The pilots’ union of American Airlines has come out strongly against plans to give Congressional deadline exemption to Boeing to update the cockpit system of its 737 MAX 7 and 10 models that alert the crew when something goes wrong.
They have vehemently rejected Boeing’s argument that it is safer to have one common system for all versions of the 737.
“Boeing needs to proceed with installing modern crew alerting systems on these aircraft to mitigate pilot startle-effect and confusion during complex, compound system malfunctions,” Capt. Edward Sicher, president of the Allied Pilots Association that represents 15,000 pilots of American Airlines, told Reuters news agency on Wednesday.
In December 2020, the US Congress passed the Aircraft Certification, Safety and Accountability Act, which tightened the conditions required to obtain certificates for new aircraft. It will take effect on January 1, 2023.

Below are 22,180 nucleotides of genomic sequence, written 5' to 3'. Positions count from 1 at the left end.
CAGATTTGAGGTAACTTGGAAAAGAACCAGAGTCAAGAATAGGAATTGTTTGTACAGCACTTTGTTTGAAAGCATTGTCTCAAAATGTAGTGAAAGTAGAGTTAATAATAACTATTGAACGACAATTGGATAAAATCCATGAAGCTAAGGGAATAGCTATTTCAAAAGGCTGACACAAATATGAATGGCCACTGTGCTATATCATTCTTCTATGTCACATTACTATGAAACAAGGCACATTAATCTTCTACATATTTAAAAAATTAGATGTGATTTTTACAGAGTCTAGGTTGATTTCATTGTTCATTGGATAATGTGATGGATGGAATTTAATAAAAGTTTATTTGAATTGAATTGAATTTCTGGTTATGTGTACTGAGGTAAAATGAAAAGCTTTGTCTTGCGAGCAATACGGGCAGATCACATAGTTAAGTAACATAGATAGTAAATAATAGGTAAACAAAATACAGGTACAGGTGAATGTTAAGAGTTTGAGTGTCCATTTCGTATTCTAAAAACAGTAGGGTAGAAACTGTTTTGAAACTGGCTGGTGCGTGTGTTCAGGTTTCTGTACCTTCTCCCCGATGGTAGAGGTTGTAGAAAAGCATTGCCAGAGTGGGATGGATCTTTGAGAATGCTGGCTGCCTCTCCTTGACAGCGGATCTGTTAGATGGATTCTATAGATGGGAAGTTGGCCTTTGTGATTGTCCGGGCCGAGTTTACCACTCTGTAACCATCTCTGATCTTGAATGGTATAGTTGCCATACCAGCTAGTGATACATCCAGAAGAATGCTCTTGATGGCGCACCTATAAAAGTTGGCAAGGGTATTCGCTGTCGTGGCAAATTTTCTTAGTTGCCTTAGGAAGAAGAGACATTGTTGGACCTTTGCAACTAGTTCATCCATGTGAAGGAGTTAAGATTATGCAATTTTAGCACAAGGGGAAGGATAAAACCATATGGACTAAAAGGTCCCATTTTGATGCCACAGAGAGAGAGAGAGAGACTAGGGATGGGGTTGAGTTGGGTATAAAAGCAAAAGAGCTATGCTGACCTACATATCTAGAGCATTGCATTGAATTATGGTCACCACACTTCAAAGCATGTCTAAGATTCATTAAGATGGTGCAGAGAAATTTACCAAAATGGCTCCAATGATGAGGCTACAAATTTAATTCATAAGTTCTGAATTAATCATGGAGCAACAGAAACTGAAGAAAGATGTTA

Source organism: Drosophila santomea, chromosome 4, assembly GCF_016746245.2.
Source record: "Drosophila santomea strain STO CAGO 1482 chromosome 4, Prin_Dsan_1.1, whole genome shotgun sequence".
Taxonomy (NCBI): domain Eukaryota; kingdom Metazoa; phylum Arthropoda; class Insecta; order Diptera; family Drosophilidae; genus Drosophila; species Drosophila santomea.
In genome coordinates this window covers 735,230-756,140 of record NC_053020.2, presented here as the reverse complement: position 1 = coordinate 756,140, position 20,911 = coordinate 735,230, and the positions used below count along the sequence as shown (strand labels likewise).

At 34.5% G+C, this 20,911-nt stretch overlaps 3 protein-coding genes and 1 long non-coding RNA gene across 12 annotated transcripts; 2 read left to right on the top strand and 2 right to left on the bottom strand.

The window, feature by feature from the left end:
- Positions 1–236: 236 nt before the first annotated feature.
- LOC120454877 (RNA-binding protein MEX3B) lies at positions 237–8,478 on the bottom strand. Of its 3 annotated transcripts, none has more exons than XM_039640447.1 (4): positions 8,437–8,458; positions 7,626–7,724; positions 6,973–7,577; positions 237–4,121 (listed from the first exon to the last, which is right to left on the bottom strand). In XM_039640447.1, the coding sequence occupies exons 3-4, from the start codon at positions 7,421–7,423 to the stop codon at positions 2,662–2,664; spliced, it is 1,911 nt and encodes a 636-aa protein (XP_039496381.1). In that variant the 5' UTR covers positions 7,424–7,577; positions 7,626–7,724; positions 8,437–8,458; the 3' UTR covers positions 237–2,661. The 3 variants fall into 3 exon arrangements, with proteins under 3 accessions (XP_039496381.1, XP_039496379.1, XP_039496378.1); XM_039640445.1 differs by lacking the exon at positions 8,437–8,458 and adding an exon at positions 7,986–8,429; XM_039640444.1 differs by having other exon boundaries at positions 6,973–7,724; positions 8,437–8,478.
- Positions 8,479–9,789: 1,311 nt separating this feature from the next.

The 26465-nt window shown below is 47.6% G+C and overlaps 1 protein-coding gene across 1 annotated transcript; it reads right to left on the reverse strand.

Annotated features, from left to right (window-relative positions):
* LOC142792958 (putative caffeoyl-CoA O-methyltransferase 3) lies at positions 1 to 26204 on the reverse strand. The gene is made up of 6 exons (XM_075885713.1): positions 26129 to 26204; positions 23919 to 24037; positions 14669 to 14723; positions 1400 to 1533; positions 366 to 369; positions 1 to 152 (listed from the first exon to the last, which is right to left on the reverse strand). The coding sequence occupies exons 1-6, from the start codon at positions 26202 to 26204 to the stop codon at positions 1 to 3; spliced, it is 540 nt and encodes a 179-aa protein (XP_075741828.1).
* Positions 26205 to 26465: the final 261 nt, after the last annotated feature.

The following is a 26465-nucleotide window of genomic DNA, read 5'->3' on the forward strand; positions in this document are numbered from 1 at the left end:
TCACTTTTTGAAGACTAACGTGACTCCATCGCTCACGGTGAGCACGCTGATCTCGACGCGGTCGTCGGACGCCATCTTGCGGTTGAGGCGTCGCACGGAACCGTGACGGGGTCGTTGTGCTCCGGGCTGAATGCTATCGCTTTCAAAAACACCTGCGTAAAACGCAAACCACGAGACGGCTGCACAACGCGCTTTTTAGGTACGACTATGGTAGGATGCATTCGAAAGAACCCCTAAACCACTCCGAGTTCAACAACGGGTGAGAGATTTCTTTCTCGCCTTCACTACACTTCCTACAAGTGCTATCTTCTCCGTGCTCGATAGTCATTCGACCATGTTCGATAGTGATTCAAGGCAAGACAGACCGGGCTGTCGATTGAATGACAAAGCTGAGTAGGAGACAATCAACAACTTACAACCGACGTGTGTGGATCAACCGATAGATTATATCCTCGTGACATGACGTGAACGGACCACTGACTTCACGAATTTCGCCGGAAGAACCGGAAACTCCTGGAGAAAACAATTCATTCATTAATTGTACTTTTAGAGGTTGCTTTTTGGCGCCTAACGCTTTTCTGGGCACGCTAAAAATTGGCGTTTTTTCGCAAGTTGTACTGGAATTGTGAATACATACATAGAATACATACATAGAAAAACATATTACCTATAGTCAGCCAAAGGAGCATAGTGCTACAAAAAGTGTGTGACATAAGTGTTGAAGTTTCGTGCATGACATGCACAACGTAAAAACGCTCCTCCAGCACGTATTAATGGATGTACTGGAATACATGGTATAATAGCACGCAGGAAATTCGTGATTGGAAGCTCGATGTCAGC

The legislation come in response to two fatal 737 MAX crashes that killed 346 people and led to the best-selling plane’s 20-month grounding.
But on Monday, the Federal Aviation Administration in a letter told the Senate that Boeing won’t be able to certify the MAX 10 and Max 7 before next summer, calling for an extension to the deadline.
“With regard to the 737-10, Boeing’s current project plan timeline has the 737-10 receiving an amended type certificate no sooner than summer 2023,” FAA Administrator Billy Nolen wrote in response to a question from Republican Senator from Mississippi Roger Wicker, according to a Reuters report.
Only MAX 8 and MAX 9 models have been certified with the new cockpit system.
The family members of those killed in the MAX plane crashes have also opposed giving Boeing an extension.
(With inputs from agencies)
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